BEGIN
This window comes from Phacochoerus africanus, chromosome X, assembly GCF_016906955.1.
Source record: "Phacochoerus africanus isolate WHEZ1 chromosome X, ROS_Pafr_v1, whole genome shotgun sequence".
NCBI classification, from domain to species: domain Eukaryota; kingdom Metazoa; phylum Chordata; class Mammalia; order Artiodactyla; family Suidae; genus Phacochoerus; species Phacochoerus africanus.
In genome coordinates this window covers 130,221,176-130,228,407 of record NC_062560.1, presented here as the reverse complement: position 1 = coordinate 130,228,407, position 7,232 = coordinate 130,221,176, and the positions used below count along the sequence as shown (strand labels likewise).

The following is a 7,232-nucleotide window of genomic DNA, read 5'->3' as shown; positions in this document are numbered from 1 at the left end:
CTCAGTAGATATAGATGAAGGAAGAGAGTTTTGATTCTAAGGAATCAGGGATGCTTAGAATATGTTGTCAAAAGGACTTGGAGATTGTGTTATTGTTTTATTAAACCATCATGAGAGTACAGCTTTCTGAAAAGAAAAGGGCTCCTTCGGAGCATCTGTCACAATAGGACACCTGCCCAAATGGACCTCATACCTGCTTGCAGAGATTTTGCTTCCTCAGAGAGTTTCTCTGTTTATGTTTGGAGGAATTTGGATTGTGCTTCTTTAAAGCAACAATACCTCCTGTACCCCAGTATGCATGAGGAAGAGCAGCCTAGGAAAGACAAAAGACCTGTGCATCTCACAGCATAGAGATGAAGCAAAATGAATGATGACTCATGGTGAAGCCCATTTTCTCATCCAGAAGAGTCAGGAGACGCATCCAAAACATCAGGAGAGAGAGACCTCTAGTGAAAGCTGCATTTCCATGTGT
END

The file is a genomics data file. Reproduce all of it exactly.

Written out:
This window comes from Phacochoerus africanus, chromosome X, assembly GCF_016906955.1.
Source record: "Phacochoerus africanus isolate WHEZ1 chromosome X, ROS_Pafr_v1, whole genome shotgun sequence".
NCBI classification, from domain to species: domain Eukaryota; kingdom Metazoa; phylum Chordata; class Mammalia; order Artiodactyla; family Suidae; genus Phacochoerus; species Phacochoerus africanus.
In genome coordinates this window covers 130,221,176-130,228,407 of record NC_062560.1, presented here as the reverse complement: position 1 = coordinate 130,228,407, position 7,232 = coordinate 130,221,176, and the positions used below count along the sequence as shown (strand labels likewise).

The following is a 7,232-nucleotide window of genomic DNA, read 5'->3' as shown; positions in this document are numbered from 1 at the left end:
CTCAGTAGATATAGATGAAGGAAGAGAGTTTTGATTCTAAGGAATCAGGGATGCTTAGAATATGTTGTCAAAAGGACTTGGAGATTGTGTTATTGTTTTATTAAACCATCATGAGAGTACAGCTTTCTGAAAAGAAAAGGGCTCCTTCGGAGCATCTGTCACAATAGGACACCTGCCCAAATGGACCTCATACCTGCTTGCAGAGATTTTGCTTCCTCAGAGAGTTTCTCTGTTTATGTTTGGAGGAATTTGGATTGTGCTTCTTTAAAGCAACAATACCTCCTGTACCCCAGTATGCATGAGGAAGAGCAGCCTAGGAAAGACAAAAGACCTGTGCATCTCACAGCATAGAGATGAAGCAAAATGAATGATGACTCATGGTGAAGCCCATTTTCTCATCCAGAAGAGTCAGGAGACGCATCCAAAACATCAGGAGAGAGAGACCTCTAGTGAAAGCTGCATTTCCATGTGT